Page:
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Hope Has Dried Up on Farms

A crippling drought in the nation's breadbasket brings home to growers their dependence on federal aid. Many despair at their plight.


GARDEN CITY, Kan. — The sun spun through the broad prairie sky, day after day after merciless day. The corn wilted. The soybeans withered.

Those farmers who had wells drew on them day and night, spraying each parched field with 300, 400, 500 gallons of water a minute--every minute, around the clock, for months. All that water scarcely dampened the soil. Most evaporated before it hit the ground.

Drought has seared much of America's breadbasket barren this summer, burning millions of acres of corn, beans and sorghum. There won't be much of a harvest this autumn. Nor much of a planting season. In many of the country's most fertile plains, farmers will scatter their wheat seeds this month on soil as dry as concrete.

The drought, as bad in spots as the Dust Bowl of the 1930s, has broken spirits. And it has prompted reflection--unhappy reflection--about the future of farming in these vast, rich plains when the only money to be made comes from handouts.

Even in fine weather, grain farmers in the heartland rely on federal subsidies to make ends meet. Usually, they can point to the bursting bins of inexpensive food they produce as justification for the aid. This year, though, thousands have little to show for their government checks--just rubbery ears of corn pocked with five or eight desolate kernels, just stunted stands of soybeans with yellowing leaves.

The subsidies feel, more than ever, like welfare.

"How do you not feel embarrassed?" asks Robert Drees, a farmer here in western Kansas.

The Senate last week approved $6 billion in emergency disaster aid for farmers and ranchers stricken by drought. Farm families are begging a reluctant House to take similar action. The truth is, though, that many can't see an end to the emergency. The drought may ease. But these months of ferocious sun have brought home the stark truth of their predicament.

With a bumper crop or with no crop at all, they are dependent.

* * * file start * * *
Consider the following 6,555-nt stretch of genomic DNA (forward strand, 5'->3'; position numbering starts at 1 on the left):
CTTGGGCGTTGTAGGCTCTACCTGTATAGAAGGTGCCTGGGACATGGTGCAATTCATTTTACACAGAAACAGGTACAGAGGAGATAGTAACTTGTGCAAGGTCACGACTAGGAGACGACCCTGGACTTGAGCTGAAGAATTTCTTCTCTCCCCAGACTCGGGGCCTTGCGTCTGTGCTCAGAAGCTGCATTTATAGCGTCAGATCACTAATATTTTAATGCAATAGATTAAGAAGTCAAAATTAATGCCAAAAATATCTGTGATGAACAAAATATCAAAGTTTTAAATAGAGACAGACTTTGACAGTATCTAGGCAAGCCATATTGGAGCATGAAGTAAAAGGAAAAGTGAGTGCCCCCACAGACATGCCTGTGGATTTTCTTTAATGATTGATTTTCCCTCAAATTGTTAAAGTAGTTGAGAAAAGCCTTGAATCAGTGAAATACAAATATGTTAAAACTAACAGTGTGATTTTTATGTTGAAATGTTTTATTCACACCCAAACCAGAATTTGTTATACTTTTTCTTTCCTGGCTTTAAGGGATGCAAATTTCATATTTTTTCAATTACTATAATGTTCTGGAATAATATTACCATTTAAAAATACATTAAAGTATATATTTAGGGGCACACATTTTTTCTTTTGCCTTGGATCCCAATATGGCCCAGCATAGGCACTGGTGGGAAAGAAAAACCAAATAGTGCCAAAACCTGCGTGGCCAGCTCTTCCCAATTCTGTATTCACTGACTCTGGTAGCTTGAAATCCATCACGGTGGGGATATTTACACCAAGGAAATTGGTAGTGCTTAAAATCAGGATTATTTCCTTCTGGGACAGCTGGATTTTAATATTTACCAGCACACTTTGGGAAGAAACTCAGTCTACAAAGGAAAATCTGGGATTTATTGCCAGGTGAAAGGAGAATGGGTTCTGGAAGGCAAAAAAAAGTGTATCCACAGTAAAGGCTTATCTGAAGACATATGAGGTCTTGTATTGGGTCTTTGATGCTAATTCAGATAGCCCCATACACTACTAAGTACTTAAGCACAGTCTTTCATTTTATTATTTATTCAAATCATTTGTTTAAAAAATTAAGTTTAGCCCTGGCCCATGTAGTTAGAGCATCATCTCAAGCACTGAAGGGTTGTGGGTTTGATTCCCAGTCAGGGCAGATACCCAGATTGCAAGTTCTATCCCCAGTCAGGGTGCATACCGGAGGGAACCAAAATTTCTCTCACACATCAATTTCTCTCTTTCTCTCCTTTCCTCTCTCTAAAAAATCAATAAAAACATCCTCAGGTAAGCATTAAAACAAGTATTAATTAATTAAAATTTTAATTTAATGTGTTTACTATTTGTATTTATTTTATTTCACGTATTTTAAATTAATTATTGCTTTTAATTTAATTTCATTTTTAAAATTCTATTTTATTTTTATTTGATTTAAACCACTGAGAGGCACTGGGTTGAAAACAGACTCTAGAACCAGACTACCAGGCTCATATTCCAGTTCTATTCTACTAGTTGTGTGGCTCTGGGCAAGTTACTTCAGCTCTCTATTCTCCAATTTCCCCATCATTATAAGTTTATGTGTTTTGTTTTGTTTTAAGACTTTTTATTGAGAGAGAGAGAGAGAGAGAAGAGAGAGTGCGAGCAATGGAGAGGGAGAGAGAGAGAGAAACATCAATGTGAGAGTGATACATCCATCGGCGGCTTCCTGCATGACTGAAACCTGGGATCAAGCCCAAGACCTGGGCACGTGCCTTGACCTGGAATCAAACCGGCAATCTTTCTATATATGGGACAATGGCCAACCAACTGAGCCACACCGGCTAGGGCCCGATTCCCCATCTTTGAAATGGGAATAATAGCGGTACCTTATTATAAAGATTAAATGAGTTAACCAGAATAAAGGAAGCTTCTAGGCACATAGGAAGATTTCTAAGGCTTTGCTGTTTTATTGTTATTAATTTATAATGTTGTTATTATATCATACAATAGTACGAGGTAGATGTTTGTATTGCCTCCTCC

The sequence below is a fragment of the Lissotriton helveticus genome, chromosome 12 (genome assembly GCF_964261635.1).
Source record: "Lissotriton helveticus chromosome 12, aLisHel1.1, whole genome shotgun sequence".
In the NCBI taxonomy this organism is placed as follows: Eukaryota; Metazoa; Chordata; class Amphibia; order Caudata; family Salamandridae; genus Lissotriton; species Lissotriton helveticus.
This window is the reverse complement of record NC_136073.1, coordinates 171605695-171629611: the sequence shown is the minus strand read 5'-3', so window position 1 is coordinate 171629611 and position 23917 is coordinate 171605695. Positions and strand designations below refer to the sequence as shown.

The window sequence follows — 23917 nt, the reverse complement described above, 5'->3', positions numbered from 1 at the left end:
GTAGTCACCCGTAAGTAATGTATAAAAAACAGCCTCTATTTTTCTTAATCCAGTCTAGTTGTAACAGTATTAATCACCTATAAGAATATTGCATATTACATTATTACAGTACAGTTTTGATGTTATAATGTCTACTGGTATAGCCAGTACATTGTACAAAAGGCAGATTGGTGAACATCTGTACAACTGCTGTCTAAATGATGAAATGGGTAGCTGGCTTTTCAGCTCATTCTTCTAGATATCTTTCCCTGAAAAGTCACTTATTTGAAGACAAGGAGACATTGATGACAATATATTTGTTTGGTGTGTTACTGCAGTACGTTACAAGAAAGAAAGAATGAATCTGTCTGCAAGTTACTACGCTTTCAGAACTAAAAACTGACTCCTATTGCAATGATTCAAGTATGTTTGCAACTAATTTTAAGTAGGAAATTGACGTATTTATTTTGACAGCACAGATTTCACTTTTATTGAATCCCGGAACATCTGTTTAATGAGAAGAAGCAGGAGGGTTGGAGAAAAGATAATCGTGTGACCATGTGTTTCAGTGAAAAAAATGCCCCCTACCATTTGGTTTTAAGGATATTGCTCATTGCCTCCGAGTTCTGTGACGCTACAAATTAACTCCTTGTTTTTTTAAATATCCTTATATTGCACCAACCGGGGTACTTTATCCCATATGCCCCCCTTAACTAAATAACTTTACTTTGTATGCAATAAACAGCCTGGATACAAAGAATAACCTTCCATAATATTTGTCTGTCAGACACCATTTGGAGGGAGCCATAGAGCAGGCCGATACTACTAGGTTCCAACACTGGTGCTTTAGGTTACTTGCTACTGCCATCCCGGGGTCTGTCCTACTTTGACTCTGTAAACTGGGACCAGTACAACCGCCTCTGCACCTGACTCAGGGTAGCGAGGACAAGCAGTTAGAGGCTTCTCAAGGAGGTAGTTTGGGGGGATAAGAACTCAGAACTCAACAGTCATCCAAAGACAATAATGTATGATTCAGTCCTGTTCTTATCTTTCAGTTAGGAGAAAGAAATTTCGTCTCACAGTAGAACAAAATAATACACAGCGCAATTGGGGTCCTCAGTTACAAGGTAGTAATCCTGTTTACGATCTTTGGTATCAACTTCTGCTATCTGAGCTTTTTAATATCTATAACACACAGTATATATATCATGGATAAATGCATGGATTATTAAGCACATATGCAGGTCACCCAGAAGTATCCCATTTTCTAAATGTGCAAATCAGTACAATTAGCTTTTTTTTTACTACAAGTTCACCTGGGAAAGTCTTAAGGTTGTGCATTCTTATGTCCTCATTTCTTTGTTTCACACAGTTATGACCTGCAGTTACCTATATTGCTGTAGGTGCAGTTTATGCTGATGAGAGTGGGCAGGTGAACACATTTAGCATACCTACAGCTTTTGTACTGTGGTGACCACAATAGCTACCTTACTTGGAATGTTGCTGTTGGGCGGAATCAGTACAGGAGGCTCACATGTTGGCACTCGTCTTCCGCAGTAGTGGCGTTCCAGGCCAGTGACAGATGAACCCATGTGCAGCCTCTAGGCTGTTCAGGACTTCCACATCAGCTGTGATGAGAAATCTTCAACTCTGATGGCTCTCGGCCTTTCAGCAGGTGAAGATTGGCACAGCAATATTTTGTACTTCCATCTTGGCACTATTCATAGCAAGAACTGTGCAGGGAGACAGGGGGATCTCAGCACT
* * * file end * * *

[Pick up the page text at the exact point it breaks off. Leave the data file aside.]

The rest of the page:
"They've spent a lot of time crying and praying," said Kathy Bosch, who counsels farm families in Nebraska. "They've lost their sense of control."

Nearly half of all farm income comes from the federal government these days. That figure fluctuates from year to year, depending on commodity prices, but it's been rising steeply since 1996 and is now near a record high. Nationwide, the average annual subsidy is more than $36,000. Many of the larger producers, who carry hundreds of thousands in expenses for seed, fertilizer and equipment, get more. In Kansas alone, dozens of farmers received subsidies topping $200,000 last year. A handful took in more than $500,000.

Drees stares out the window of his pickup. The purple dusk deepens into another rainless night.

Autumn is usually a joyous season for him, the brimming loads of corn, alfalfa and sorghum sweet payoff for months of sweat. This year, though, his emotions are as blistered as his land. He planted 1,200 acres of sorghum on "dryland" fields that aren't irrigated; they depend on summer rains for water. More than half of those fields produced crops so sparse, he won't bother to harvest. On the remaining acres, he'll be lucky to get 10 or 15 bushels to the acre. His standard yield is 70.

Drees would welcome emergency drought aid. Yet he's ashamed to be asking for it, especially in a recession that has so many Americans hurting.

"We start sounding like a bunch of never-ending whiners with our hands out," he says.

The 1996 Freedom to Farm bill ended a decades-old system of paying farmers not to plant. The goal was to wean rural America off subsidies. It failed. Free to plant whatever they wanted, farmers produced way more than the market could bear. Prices plunged and taxpayers ended up fronting farmers more than ever.

The new farm bill, passed this year, keeps the subsidies flowing. It will cost $180 billion over the next decade.

"How do you tell the computer engineer who just lost his job that farmers need billions more subsidies?" Drees said. "How do you tell the person who had his whole retirement in Enron stock?"

Drees, 44, farms the land that his father and his grandfather and his great-grandfather farmed before him. He is the first to figure federal subsidies into his annual business plan. He won't say how much money he gets. He will say it seems like an awful lot for one man, though without it, he'd never break even, much less support his family.

"I don't want to say that we've lost our pride," he murmurs. "I didn't get into this business to get government payments. But I don't see how we can survive without."

He pauses. "If there's a way to say thank you to the country, I'd like to say it."


The drought shows up on weather maps as an angry swirl across the Great Plains, the Rocky Mountains, the Southwest, the Eastern Seaboard.

The National Drought Mitigation Center in Lincoln, Neb., reports that two-thirds of the United States is gripped by at least moderate drought. More than 40% of the nation's land mass is suffering drought classified as "severe" or worse.

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